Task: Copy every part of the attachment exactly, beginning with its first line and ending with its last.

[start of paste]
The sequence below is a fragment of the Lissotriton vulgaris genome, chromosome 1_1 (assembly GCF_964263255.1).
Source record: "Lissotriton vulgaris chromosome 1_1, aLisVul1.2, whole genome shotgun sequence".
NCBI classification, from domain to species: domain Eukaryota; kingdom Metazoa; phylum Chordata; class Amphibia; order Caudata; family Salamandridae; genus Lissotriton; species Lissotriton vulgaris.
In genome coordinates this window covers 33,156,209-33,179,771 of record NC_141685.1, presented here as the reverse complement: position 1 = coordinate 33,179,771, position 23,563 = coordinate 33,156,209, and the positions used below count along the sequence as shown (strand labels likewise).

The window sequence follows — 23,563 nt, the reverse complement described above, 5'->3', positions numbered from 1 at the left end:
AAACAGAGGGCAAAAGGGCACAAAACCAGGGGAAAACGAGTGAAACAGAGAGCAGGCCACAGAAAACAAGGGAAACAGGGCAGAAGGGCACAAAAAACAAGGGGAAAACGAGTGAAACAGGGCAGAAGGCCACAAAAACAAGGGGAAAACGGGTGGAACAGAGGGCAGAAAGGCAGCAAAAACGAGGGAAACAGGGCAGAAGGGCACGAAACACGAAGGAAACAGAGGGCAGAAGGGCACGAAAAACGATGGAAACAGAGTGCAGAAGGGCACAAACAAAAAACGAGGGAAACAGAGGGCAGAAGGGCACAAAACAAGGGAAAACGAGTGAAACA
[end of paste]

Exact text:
The sequence below is a fragment of the Lissotriton vulgaris genome, chromosome 1_1 (assembly GCF_964263255.1).
Source record: "Lissotriton vulgaris chromosome 1_1, aLisVul1.2, whole genome shotgun sequence".
NCBI classification, from domain to species: domain Eukaryota; kingdom Metazoa; phylum Chordata; class Amphibia; order Caudata; family Salamandridae; genus Lissotriton; species Lissotriton vulgaris.
In genome coordinates this window covers 33,156,209-33,179,771 of record NC_141685.1, presented here as the reverse complement: position 1 = coordinate 33,179,771, position 23,563 = coordinate 33,156,209, and the positions used below count along the sequence as shown (strand labels likewise).

The window sequence follows — 23,563 nt, the reverse complement described above, 5'->3', positions numbered from 1 at the left end:
AAACAGAGGGCAAAAGGGCACAAAACCAGGGGAAAACGAGTGAAACAGAGAGCAGGCCACAGAAAACAAGGGAAACAGGGCAGAAGGGCACAAAAAACAAGGGGAAAACGAGTGAAACAGGGCAGAAGGCCACAAAAACAAGGGGAAAACGGGTGGAACAGAGGGCAGAAAGGCAGCAAAAACGAGGGAAACAGGGCAGAAGGGCACGAAACACGAAGGAAACAGAGGGCAGAAGGGCACGAAAAACGATGGAAACAGAGTGCAGAAGGGCACAAACAAAAAACGAGGGAAACAGAGGGCAGAAGGGCACAAAACAAGGGAAAACGAGTGAAACA